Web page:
INDIANAPOLIS (March 20, 2008) –– The National Association of Mutual Insurance Companies (NAMIC) opposes legislation to ban the use of credit-based insurance scoring in Michigan. The House Insurance Committee is scheduled to debate the proposal today.
“Headline grabbing proposals unveiled at press conferences during an election year is commonplace,” said Joe Thesing, NAMIC’s director of State affairs. “What is not common is the introduction of dangerous proposals that will increase insurance rates and ultimately harm Michigan’s already vulnerable economy.”
At a press conference earlier this week, Rep. Virgil Smith, D-District 7, unveiled the legislation that would, among other items, ban the use of credit-based insurance scoring. .
“Passage of this bill would send a clear message to perspective businesses that economic growth and job creation is not a real priority to Michigan policymakers,” Thesing said. “Placing more severe restrictions on insurers and banning credit-based insurance scoring for auto and homeowners’ policies will have two results: higher prices and less availability.”
Michigan law allows credit-based insurance scoring to be used only to provide discounts to customers for their home and auto insurance, not to determine if a person can be insured by the company or if a surcharge can be applied, Thesing explained. Furthermore, all Michigan insurance carriers are required by law to submit their rates to the state, which has 60 days to reject them. None of those rates, which include discounts for credit scoring, have been rejected.
“NAMIC strongly supports the right of insurers to use credit information in making underwriting and rating decisions,” Thesing said. “Credit-based insurance scoring is a strong predictor of insurance loss that benefits policyholders directly through better rates and more choices in the market place. Prohibiting Michigan insurers from utilizing this valuable tool would undercut pricing accuracy and would result in less competitive auto and homeowners’ insurance markets.”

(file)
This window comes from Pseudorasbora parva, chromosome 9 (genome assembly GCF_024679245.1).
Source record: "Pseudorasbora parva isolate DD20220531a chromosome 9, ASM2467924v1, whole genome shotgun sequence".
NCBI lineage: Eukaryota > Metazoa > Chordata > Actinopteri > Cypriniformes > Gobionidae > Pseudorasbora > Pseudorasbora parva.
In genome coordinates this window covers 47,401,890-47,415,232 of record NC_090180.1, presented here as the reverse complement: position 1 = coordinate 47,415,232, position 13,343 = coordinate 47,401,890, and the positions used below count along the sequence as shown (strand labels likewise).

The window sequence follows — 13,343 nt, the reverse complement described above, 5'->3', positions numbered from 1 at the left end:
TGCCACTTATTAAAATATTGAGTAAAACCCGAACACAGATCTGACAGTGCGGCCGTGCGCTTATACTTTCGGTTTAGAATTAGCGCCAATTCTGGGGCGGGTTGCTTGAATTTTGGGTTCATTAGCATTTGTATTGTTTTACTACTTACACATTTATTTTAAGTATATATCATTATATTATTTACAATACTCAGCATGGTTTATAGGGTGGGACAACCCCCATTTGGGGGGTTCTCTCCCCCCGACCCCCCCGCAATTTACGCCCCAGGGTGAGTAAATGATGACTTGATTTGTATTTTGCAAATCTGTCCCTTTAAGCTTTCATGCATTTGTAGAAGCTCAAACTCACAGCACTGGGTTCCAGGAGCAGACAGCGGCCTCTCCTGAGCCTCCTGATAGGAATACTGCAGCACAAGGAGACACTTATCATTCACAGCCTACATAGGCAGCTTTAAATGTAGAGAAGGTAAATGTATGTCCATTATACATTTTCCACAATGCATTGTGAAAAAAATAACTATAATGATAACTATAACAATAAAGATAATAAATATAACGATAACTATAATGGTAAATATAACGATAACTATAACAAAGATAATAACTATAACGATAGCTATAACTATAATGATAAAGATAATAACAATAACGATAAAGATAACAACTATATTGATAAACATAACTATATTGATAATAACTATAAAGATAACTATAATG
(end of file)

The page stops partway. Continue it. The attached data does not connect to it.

Forty-eight states have taken some form of legislative or regulatory action on the use of credit-based insurance scores.
"Contrary to what the author of this legislation asserts, this bill is not in the best interest of consumers," said Neil Alldredge, NAMIC's vice president for state and regulatory affairs. “Rather than lowering insurance rates, this bill would interfere with the efficient functioning of the insurance market, leading to cross-subsidization and higher prices for insurance consumers with good credit histories.”
Alldredge pointed to an ever growing body of research that demonstrates that credit-based insurance scoring is an accurate predictor of future claims. “Study after study has unquestionably demonstrated the benefit of credit-based insurance scoring as a predictive tool for rating and underwriting,” he said. “Studies conducted by the Arkansas Insurance Department found the use of insurance scores resulted in discounts or no change for nearly 90 percent of auto insurance policyholders. Studies conducted by the Insurance Department of Texas and the Federal Trade Commission have both confirmed the predictive power of insurance scoring. These studies have also found that insurance scoring is not unfairly discriminatory.”
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Posted: Thursday, March 20, 2008 12:00:00 AM. Modified: Thursday, March 20, 2008 9:27:46 AM.
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